Purpose: To investigate the usefulness of patient‐dependent phantoms for medical patient dosimetry. Method and Materials: In order to create patient‐dependent phantoms built around the anthropometric distributions of a US adult population, a methodology was developed for modifying hybrid reference phantoms based on target anthropometric parameters as determined from the NHANES III database. This database compiled by the U.S. Center for Health Statistics includes roughly 15,000 adult patients and a variety of primary and secondary anthropometric measurements. Primary parameters including standing height and total body mass were parameterized according to 10th, 25th, 50th, 75th, and 90th percentile values. The database was then culled according to these targets, and secondary parameters including waist, arm, thigh, and buttock circumference were selected based upon the average value within each sub‐grouping. The UF hybrid adult male (UFHADM) and adult female (UFHADF) were used as anchor phantoms for this study and remodeled non‐uniformly according to the target parameters. Fifty patient‐dependent phantoms were created and evaluated based on appearance and internal organ mass. Results: Aesthetically, the phantoms appeared correct and displayed characteristics of a diverse population including variability in shape and size. Organ masses displayed several general trends including a gradual increase with both standing height and weight. Organ mass was also validated by comparing with a series of segmented CAP scans and with a French‐based autopsy study. Conclusions: This work highlights the unique advantages of hybrid phantoms for the construction of diverse anthropomorphic models. These phantoms are of particular importance for medical patient dosimetry where there is a need for computational models that balance the practicality of reference models with the specificity and anatomical accuracy of patient‐specific models. As such, the UFHADM and UFHADF patient‐dependent series may be used for a wide variety of medical applications where body size may have a large influence on dose.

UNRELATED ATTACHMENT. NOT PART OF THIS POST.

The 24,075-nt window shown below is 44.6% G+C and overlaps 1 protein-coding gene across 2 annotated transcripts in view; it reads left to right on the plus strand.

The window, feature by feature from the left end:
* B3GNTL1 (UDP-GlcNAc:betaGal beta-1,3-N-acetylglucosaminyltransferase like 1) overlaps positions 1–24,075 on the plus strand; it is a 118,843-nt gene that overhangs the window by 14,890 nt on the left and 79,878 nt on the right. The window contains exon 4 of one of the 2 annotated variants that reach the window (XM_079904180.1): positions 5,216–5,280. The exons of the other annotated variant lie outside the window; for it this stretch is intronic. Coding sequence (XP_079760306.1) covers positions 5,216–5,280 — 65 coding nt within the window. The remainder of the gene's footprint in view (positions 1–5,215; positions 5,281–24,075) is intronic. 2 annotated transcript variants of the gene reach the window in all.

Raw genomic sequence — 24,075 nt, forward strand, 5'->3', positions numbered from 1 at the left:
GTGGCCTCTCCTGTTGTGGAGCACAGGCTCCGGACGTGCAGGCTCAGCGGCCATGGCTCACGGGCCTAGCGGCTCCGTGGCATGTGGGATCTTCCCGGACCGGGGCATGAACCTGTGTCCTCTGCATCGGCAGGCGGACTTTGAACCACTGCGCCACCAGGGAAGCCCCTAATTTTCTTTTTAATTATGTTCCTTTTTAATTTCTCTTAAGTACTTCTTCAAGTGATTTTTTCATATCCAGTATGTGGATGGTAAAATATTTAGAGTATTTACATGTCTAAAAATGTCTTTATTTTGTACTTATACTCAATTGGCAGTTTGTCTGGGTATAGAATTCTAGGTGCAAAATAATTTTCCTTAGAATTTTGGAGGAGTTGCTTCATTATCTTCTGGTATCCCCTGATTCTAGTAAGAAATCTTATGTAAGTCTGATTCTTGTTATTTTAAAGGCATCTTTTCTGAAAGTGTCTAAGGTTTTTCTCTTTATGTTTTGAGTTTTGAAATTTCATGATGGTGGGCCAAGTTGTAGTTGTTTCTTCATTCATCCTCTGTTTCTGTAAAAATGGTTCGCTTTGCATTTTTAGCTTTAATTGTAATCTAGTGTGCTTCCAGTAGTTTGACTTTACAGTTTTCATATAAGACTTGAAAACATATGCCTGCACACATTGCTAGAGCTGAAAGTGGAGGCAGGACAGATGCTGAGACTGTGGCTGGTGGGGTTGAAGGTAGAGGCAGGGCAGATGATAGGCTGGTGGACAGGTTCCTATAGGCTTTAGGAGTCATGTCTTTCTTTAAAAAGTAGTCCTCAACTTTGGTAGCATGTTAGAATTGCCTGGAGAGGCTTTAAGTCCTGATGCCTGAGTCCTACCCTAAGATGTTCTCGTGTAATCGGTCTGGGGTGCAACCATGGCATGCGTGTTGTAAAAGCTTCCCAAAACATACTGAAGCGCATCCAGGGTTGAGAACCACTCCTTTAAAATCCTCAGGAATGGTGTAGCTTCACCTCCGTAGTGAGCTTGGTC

ASJC Scopus subject areas
- Radiology Nuclear Medicine and imaging